Coffee has a lot of ardent fans who boast the positive effects that it has on their lives. But does coffee really boost your productivity? Many researchers have found a correlation between the consumption of coffee and improved memory and cognitive function. A 2010 study at the University of Barcelona showed that, when consumed with sugar, coffee improves the efficiency of brain activity because it increases sustained attention and memory.
The benefits of coffee
Therefore, it can be argued that drinking a cup of coffee, especially with the added sweet taste of sugar can help you focus better at work, remember more things from meetings, solve problems faster, and ultimately complete more tasks during the day.
Moreover, a study published in the EFSA Journal in 2011 by a panel on Dietetic Products, Nutrition and Allergies on request from the European Commission highlights a link between caffeine and increased alertness and attention. So, if you’re feeling tired or less alert, particularly around the 3pm slump, a hot cup of coffee is bound to help you tackle that sluggish feeling and make you productive again.
As an added benefit of drinking coffee, the above-mentioned study also demonstrates the link between caffeine and increased fat oxidation leading to reduced body fat, body weight, and an increased release of dopamine, which is the feel-good chemical in our brains.
It is obvious why so many people around the world drink coffee, whether they work in offices or in another type of work arrangement. According to a 2015 Gallup poll, the average American consumes around 2.7 cups of coffee per day, which has not changed since 2012, and is very similar to the figure in 1999. What’s more, 11% of the participants in the survey drink four or more cups of coffee a day. Only 36% of participants reported that they don’t drink any coffee.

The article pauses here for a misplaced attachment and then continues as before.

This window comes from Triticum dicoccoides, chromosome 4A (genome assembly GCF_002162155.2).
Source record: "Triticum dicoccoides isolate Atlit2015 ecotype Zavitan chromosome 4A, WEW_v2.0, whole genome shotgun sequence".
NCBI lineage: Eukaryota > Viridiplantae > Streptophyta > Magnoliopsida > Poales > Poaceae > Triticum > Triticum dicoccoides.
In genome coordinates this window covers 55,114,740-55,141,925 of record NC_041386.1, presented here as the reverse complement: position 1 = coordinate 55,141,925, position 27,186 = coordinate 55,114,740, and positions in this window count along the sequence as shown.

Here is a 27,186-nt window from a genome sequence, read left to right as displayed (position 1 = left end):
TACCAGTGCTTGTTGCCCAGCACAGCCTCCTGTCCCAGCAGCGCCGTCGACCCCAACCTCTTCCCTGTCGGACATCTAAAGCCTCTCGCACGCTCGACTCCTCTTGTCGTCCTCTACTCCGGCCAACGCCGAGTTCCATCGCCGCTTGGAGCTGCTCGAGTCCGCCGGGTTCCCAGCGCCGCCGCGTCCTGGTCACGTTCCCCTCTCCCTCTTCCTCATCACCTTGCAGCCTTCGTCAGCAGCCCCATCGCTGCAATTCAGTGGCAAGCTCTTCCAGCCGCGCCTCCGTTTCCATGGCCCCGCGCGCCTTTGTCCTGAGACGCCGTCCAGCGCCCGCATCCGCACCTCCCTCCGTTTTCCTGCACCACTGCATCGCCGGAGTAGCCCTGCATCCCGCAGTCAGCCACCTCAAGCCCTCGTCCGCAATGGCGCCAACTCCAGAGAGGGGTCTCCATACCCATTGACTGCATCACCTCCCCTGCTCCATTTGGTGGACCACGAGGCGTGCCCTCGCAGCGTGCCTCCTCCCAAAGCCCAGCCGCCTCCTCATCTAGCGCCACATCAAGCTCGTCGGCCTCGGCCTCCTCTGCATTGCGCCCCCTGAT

Too much coffee
The benefits of drinking coffee explained above and their contribution to increased productivity is counteracted when too much coffee is consumed. However, how much is too much varies from one individual to another. What is certain is that coffee can cause addiction which leads to increased consumption. This, in turn, causes a series of issues detailed below.
When consumed late in the day, coffee affects the quality of sleep, making you tired throughout the day and more alert at night. It is known that caffeine blocks adenosine, a chemical in our brain that causes drowsiness. While consuming a limited amount of coffee blocks these receptors making you alert and productive, too much coffee, especially when you’re already feeling tired can lead to a build-up of adenosine which will make you crash. In the long-run, caffeine consumption in large doses can cause a burnout at work or even anxiety attacks.
Too much coffee can increase your stress levels causing you to make rash decisions, or to see things at work in a negative light, which indirectly affects your productivity and, more directly, your overall performance.
Lastly, even if you decide to quit coffee, whether by reducing the number of cups per day or going cold-turkey, the withdrawal effects you may experience can cause headaches, fatigue, and a generally negative mood which, in turn, can affect your productivity levels.